March 2022 Football Distress Survey: Almost half of EFL clubs see ongoing financial distress as high levels of debt and rising player wages choke English clubs
US investors eye ‘discounted’ investments as football clubs grapple with rising overheads
The March 2022 Football Distress Survey, conducted by business recovery specialists Begbies Traynor since 2012, reports that a total of 32 (44%) of the 72 clubs in the English Football League (up from 34 in October) are now in financial distress are 2021), still twice as many as before the pandemic.
Player wages rising ahead of inflation and high levels of debt continue to hit English Football League clubs harder than those in Scotland, where only six clubs (14%) are similarly affected by financial hardship.
The combination of financial hardship and a struggling pound has made British clubs an attractive investment opportunity for US investors and just like Chelsea, Leeds United and lower division clubs like Wrexham, more clubs are likely to see North American investment or full ownership of the clubs next Year.
“The government’s Covid measures helped clubs survive during the lockdown but with rising inflation and rising player salaries, many clubs continue to tumble. Goals and season ticket sales for next season are likely to be significantly impacted by lower consumer spending as a result of rampant inflation.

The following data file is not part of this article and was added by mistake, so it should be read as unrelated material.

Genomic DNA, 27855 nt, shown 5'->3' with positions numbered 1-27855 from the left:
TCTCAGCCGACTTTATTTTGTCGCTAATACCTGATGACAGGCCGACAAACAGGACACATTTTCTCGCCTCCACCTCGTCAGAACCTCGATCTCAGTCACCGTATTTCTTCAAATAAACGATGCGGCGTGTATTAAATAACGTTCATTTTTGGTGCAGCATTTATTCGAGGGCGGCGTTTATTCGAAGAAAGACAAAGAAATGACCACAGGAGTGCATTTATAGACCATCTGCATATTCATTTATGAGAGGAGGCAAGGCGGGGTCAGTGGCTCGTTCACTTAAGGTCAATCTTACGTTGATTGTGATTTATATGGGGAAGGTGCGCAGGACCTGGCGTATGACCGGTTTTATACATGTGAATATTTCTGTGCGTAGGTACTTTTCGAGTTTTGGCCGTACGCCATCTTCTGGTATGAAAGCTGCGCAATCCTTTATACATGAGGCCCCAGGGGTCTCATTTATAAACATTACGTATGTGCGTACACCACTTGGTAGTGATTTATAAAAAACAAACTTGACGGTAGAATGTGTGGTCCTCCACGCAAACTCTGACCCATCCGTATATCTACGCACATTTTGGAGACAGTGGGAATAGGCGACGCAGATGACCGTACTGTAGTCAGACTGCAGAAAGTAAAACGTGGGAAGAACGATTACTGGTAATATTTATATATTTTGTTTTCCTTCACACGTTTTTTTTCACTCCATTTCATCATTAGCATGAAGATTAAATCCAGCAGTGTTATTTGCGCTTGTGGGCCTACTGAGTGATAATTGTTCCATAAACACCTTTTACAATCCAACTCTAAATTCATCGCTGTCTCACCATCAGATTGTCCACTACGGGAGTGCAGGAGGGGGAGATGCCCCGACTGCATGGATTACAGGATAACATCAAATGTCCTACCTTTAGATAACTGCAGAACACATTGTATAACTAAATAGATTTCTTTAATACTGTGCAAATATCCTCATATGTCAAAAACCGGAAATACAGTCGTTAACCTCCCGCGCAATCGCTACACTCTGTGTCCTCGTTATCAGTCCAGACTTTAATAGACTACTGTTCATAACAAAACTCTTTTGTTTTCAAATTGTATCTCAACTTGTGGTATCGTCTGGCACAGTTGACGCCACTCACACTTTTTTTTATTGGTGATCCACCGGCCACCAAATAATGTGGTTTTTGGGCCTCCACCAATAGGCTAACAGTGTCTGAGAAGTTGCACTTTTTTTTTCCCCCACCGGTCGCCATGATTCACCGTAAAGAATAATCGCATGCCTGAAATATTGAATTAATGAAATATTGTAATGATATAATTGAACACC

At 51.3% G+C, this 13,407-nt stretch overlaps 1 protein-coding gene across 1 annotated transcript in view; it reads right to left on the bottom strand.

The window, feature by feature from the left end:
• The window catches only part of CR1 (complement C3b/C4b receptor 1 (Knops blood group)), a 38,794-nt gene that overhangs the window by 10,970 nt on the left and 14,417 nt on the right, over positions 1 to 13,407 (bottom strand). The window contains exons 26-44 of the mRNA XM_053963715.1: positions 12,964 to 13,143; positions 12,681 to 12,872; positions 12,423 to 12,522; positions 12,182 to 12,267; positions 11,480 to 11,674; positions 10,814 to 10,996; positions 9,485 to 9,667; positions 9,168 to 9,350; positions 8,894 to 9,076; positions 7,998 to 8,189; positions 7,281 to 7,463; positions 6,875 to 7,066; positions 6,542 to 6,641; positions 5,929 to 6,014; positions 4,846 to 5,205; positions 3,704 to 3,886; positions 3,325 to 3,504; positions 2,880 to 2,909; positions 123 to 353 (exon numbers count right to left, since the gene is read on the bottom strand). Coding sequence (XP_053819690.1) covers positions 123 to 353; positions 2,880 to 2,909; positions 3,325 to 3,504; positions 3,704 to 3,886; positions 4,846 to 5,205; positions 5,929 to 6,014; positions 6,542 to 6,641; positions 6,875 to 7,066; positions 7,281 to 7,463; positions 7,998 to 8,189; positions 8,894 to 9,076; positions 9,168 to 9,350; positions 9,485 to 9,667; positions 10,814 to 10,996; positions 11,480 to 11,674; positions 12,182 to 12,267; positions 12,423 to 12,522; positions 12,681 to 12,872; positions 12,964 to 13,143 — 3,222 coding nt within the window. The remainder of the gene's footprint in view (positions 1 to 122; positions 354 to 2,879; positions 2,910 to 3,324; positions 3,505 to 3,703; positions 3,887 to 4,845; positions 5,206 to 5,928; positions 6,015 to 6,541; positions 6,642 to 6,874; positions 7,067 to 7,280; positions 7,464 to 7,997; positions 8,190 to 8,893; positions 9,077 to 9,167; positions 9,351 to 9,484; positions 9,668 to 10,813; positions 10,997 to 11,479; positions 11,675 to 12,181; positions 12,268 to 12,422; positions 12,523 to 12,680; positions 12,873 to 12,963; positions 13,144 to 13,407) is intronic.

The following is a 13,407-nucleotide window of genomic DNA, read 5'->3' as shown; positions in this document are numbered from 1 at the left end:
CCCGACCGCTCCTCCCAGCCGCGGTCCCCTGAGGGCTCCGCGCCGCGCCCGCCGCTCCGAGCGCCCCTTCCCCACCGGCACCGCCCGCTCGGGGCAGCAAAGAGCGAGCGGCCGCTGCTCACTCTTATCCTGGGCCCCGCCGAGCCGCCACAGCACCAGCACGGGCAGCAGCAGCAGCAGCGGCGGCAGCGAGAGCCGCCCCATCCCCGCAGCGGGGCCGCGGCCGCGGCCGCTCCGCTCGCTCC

“This comes at a time when player wages are rising so much faster than regular fan earnings. It’s a clearer trend in the top flight of English football but these trends can be seen in the lower leagues as well,” commented Begbie’s Traynor partner Julie Palmer.
“The bottleneck preventing clubs from building a war chest and cash flow resilience presents foreign investors with an opportunity, especially when Brexit has so discounted the pound against the US dollar. For some clubs this is proving to be a welcome lifeline, preventing financial collapse and the legacy of point deductions,” she added.
Since March 2021, the number of English clubs showing signs of financial difficulties has remained relatively constant, rising from 33 in England and Wales to 34 in October 2021 and back to 32 in the most recent period to 31 March 2022.
“In 2012, when we started this report, the average Premier League player was making £1.6m and that figure has almost doubled to £3.1m. Over the same period, average wages in the UK have risen by just 18%. With wages like this, players are a large part of a club’s expenses and the area with the most room for negotiation, this is the natural place to make cuts and change a situation that is now threatening the very existence of many clubs,” added Gerald Krasner, partner of Begbies Traynor, added.
“In some cases, the tremendous financial firepower of US investors can help cushion the downward blow and financial hardship, but in any business with rising non-wage labor costs outstripping the overall sales trend and with a looming consumer crisis likely, there will be problems later.” , he added.
Krasner, who was part of the team of three administrators who successfully sold Wigan Athletic FC out of administration last year, was previously chairman of Leeds United and is one of the leading experts on the restructuring of football in Britain.